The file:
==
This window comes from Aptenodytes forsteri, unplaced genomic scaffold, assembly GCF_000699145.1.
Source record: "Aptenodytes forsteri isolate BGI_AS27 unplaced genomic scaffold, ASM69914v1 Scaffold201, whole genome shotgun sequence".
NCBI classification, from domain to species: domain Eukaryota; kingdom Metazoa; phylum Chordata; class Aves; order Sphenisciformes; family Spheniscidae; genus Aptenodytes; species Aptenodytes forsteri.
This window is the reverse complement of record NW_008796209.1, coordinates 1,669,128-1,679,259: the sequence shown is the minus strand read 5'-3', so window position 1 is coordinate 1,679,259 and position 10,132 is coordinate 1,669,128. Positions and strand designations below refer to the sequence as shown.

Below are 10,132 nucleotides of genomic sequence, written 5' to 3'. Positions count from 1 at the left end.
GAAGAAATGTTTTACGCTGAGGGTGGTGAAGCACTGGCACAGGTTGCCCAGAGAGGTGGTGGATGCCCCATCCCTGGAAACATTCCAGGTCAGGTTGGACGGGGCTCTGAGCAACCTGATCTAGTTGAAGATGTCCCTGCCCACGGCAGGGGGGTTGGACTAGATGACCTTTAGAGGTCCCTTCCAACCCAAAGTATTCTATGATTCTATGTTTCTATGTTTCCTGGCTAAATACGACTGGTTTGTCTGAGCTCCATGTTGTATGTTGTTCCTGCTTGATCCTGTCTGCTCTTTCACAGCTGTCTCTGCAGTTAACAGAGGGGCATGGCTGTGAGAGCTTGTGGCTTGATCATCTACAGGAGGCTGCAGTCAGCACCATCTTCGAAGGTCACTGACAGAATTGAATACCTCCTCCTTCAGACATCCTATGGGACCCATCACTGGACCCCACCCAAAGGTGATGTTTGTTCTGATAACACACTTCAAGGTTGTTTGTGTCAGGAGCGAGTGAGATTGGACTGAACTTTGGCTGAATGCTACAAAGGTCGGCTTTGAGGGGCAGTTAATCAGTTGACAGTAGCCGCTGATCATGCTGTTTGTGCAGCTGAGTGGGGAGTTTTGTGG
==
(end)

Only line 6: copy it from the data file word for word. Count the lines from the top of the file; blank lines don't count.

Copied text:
GAAGAAATGTTTTACGCTGAGGGTGGTGAAGCACTGGCACAGGTTGCCCAGAGAGGTGGTGGATGCCCCATCCCTGGAAACATTCCAGGTCAGGTTGGACGGGGCTCTGAGCAACCTGATCTAGTTGAAGATGTCCCTGCCCACGGCAGGGGGGTTGGACTAGATGACCTTTAGAGGTCCCTTCCAACCCAAAGTATTCTATGATTCTATGTTTCTATGTTTCCTGGCTAAATACGACTGGTTTGTCTGAGCTCCATGTTGTATGTTGTTCCTGCTTGATCCTGTCTGCTCTTTCACAGCTGTCTCTGCAGTTAACAGAGGGGCATGGCTGTGAGAGCTTGTGGCTTGATCATCTACAGGAGGCTGCAGTCAGCACCATCTTCGAAGGTCACTGACAGAATTGAATACCTCCTCCTTCAGACATCCTATGGGACCCATCACTGGACCCCACCCAAAGGTGATGTTTGTTCTGATAACACACTTCAAGGTTGTTTGTGTCAGGAGCGAGTGAGATTGGACTGAACTTTGGCTGAATGCTACAAAGGTCGGCTTTGAGGGGCAGTTAATCAGTTGACAGTAGCCGCTGATCATGCTGTTTGTGCAGCTGAGTGGGGAGTTTTGTGG